2009 Country Reports on Terrorism - Turkmenistan
|Publisher||United States Department of State|
|Publication Date||5 August 2010|
|Cite as||United States Department of State, 2009 Country Reports on Terrorism - Turkmenistan, 5 August 2010, available at: http://www.refworld.org/docid/4c63b61ac.html [accessed 8 December 2016]|
|Disclaimer||This is not a UNHCR publication. UNHCR is not responsible for, nor does it necessarily endorse, its content. Any views expressed are solely those of the author or publisher and do not necessarily reflect those of UNHCR, the United Nations or its Member States.|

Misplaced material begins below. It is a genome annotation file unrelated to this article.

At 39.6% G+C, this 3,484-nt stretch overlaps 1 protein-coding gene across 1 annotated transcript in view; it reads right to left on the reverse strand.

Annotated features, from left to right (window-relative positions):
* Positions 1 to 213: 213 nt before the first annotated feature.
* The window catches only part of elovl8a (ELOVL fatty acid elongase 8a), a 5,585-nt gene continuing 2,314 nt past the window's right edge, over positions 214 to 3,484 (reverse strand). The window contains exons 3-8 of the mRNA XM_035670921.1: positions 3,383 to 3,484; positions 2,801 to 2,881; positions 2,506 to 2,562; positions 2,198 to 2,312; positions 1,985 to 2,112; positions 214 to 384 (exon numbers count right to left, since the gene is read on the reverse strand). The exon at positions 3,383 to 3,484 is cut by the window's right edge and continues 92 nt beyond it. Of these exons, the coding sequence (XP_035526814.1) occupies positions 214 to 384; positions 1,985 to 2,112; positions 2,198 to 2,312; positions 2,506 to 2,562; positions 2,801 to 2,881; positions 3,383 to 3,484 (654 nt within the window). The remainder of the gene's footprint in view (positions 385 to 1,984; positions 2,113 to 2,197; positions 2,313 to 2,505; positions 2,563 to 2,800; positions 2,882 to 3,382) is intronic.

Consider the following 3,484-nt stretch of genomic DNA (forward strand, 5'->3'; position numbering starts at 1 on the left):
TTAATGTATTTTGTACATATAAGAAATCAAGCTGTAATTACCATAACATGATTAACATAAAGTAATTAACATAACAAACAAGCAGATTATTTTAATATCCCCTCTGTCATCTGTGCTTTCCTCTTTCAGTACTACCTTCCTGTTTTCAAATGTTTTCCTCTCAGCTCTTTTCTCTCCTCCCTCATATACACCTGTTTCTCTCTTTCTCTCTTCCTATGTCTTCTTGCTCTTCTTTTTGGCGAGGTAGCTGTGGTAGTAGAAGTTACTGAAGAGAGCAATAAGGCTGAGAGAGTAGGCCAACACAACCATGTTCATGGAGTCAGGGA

Since the September 2008 violence in Ashgabat's Khitrovka neighborhood, the Turkmenistan government has not reported any other terrorist incidents. The government maintains a military-style counterterrorism unit that is reported to have hostage rescue and explosives threat management capabilities. There is also a Department for the Prevention of Terrorism and Organized Crime in the Ministry of Internal Affairs. In May, the Turkmenistan government passed an Anti-Money Laundering and Counterterrorism Financing Law, which went into effect in August. This law is understood to have aimed at creating a new state agency to collect information and uncover suspicious transactions. Although Turkmenistan's law enforcement and security agencies exerted stringent control over society, Turkmenistan's border guards, customs services, and law enforcement were small in size and uneven in quality. While the government strictly controlled official border crossings and along main roads, clandestine passage was still possible due to long and porous borders that stretch across mountain and desert terrain. The United States worked with Turkmenistan's authorities to improve the quality of border checkpoints. In October, a new checkpoint at Farap on the border with Uzbekistan was opened.